President Higgins criticises lack of asylum seeker reform
Dim view taken on why direct provision reform not in government programme
In an interview with The Irish Times President Higgins noted the lack of discussion on the need to implement reform of the system for over 5,000 asylum seekers. Photograph: The Irish Times
President Michael D Higgins has questioned why reform of the direct provision system was missing from discussions on the formation of Government.
In an interview with The Irish Times Mr Higgins pointed to the lack of discussion on the need to implement reform of the system for more than 5,000 asylum seekers.
A report last year from a working group chaired by retired High Court judge Dr Bryan McMahon made 173 recommendations. Among these were reducing the time asylum applicants wait for a final decision and improving living conditions while waiting.
Long durations in direct provision are acknowledged to have a negative impact on family life.
Last month Dr McMahon said Government treatment of asylum-seekers remained “narrow” and “mean”, 10 months after the publication of his report.
He called for an immediate, once-off amnesty to any asylum seeker in the system for more than five years, as a “gesture of generosity . . . in the spirit of the 1916 celebrations”.
There is no commitment in the programme for government agreed by Fine Gael and the Independents to implement the McMahon report.
The President said the proposals were “reasonable and practical” and would mean “considerable progress”.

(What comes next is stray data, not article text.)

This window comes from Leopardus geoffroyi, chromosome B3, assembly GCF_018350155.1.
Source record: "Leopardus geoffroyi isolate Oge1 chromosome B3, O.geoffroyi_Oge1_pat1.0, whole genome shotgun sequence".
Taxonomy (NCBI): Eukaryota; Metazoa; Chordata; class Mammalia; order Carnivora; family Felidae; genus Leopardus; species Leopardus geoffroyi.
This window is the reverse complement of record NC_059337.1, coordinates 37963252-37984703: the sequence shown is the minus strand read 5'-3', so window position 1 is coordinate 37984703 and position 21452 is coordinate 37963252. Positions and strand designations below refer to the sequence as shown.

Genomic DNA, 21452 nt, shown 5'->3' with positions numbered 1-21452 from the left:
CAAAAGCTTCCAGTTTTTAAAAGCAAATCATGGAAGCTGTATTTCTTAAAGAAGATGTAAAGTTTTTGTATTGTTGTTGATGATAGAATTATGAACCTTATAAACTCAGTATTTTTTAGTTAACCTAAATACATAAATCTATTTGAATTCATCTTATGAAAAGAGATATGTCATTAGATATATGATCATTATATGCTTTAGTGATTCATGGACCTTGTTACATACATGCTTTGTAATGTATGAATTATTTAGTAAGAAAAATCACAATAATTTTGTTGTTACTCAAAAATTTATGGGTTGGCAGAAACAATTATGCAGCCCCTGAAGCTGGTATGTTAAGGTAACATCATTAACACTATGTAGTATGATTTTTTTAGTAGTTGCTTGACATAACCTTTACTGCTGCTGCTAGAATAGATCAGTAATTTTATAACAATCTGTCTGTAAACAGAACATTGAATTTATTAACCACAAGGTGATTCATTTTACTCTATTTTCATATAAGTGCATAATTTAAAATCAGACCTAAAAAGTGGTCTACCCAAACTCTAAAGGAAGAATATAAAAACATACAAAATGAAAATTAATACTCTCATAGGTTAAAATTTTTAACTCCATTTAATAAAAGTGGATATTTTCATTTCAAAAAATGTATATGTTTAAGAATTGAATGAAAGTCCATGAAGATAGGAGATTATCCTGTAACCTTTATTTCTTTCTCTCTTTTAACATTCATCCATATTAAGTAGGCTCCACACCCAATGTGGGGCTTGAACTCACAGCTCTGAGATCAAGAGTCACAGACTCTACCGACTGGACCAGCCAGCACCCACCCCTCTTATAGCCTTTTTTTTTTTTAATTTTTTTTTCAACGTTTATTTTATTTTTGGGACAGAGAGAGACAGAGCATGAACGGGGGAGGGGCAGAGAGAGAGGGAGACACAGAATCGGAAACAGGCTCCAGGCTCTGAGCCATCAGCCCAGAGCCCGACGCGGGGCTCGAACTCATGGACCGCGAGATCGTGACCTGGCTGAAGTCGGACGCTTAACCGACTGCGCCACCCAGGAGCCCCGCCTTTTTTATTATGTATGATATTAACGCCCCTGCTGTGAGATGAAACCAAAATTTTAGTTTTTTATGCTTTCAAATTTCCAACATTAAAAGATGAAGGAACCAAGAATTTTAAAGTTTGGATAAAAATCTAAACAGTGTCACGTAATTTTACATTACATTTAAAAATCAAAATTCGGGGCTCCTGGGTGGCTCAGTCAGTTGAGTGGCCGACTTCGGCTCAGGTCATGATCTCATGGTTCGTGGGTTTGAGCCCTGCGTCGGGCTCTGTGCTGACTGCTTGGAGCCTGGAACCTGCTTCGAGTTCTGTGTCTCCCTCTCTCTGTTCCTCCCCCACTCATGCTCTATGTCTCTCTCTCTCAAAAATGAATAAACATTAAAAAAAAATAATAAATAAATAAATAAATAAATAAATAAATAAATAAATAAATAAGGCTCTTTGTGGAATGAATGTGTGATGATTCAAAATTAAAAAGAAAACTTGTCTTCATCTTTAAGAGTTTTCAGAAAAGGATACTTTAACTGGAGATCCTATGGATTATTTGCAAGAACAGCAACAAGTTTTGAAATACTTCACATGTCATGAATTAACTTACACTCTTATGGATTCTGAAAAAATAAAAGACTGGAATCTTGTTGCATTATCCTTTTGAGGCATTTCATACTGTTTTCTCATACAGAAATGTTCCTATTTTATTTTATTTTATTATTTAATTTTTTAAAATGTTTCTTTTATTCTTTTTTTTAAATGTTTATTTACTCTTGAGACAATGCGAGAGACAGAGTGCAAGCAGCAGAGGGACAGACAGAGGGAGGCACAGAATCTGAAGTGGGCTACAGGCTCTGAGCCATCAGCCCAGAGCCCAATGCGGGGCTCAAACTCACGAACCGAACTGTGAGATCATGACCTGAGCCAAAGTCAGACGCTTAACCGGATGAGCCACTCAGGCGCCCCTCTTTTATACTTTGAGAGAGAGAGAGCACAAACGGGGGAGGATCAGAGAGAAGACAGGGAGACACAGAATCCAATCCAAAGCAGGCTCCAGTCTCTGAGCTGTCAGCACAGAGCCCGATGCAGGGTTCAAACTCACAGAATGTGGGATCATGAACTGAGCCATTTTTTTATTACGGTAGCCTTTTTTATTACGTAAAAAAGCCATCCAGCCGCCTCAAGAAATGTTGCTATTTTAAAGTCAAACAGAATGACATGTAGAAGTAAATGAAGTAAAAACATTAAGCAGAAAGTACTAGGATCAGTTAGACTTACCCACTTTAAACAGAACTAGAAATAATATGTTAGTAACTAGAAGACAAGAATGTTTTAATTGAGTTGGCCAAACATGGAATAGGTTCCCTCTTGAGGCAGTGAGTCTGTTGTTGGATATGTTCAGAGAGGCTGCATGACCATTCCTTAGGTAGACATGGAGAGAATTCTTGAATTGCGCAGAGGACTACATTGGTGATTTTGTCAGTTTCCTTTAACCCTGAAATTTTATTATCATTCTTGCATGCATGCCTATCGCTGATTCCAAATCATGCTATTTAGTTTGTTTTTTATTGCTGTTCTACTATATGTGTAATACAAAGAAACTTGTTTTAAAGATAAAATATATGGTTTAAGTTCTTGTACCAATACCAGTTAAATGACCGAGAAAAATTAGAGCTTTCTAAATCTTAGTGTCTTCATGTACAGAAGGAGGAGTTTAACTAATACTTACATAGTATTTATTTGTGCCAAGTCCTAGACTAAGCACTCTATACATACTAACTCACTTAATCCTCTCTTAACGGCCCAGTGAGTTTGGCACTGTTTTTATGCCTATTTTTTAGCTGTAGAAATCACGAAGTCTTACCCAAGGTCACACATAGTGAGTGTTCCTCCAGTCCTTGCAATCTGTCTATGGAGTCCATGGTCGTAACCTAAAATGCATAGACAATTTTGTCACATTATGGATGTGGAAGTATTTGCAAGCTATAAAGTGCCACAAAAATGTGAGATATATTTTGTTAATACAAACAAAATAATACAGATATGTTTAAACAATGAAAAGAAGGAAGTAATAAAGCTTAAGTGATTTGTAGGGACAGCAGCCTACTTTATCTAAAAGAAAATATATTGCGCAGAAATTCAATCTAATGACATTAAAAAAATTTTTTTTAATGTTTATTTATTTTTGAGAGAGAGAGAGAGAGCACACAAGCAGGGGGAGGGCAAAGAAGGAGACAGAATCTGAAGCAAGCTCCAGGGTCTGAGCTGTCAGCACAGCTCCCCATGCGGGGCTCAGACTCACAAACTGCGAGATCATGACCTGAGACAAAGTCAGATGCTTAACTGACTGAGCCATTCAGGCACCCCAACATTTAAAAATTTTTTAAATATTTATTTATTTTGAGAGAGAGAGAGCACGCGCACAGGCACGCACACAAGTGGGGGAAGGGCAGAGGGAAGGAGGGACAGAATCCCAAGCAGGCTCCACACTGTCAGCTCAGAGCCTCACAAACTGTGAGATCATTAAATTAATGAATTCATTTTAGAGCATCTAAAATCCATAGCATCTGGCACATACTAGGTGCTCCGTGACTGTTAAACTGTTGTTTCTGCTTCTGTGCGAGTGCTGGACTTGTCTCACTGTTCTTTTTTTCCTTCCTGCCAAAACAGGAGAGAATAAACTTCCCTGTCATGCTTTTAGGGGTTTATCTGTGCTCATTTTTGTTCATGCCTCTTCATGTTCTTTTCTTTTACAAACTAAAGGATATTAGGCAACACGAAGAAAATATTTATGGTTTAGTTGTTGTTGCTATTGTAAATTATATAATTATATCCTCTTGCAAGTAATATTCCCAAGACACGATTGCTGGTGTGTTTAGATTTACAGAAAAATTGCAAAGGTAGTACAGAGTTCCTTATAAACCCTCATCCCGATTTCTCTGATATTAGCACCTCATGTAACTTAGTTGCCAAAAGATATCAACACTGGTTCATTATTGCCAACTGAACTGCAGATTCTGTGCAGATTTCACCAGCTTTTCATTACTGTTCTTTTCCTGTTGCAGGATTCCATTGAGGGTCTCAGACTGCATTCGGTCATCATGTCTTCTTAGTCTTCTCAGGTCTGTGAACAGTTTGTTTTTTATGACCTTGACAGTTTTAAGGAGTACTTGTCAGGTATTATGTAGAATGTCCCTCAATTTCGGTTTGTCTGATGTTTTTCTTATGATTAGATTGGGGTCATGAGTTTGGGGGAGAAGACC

Asked if that was a failure by the parties engaged in the discussions Mr Higgins said: “I noticed it was missing.”
In his interview ahead of the World Humanitarian Summit next week, the President said the report from Dr McMahon was not “on the parliament’s agenda at the present time”.
The summit will focus on addressing forced displacement, humanitarian financing, managing natural disaster and climate change, and achieving gender equality.
Mr Higgins said he was eager to discuss the response to the migrant crisis which he described as a global issue that required long-term solutions.
He said the rhetoric being used around the issue concerned him. “The language of flocks and language about swarms is completely wrong.”
The President also raised concerns about the Government’s reliance on the private sector to build homes. He said the State should have learned lessons from the social effects of private developments in areas such as Dolphin’s Barn or O’Devaney Gardens in Dublin.
He said there was an impression being created by some that tenants are “troublesome” and that “landlords must be kept happy at all costs”.
“This is all nonsense in a way. It is very understandable. But people are not moving from it in a way. How could building social houses be some sort of statism? What is wrong with a State?”
However, he said people were upset about the refusal to reach a conclusion in this area.
“The fact of the matter is there are people who will need public housing. When I was elected in 1974 at local authority level managers of local authorities and their housing sections looked after tenants.”
“What is wrong with tenants? Where did some God-like utterance come that said ‘we don’t do tenancies anymore, the private sector has to become involved,’”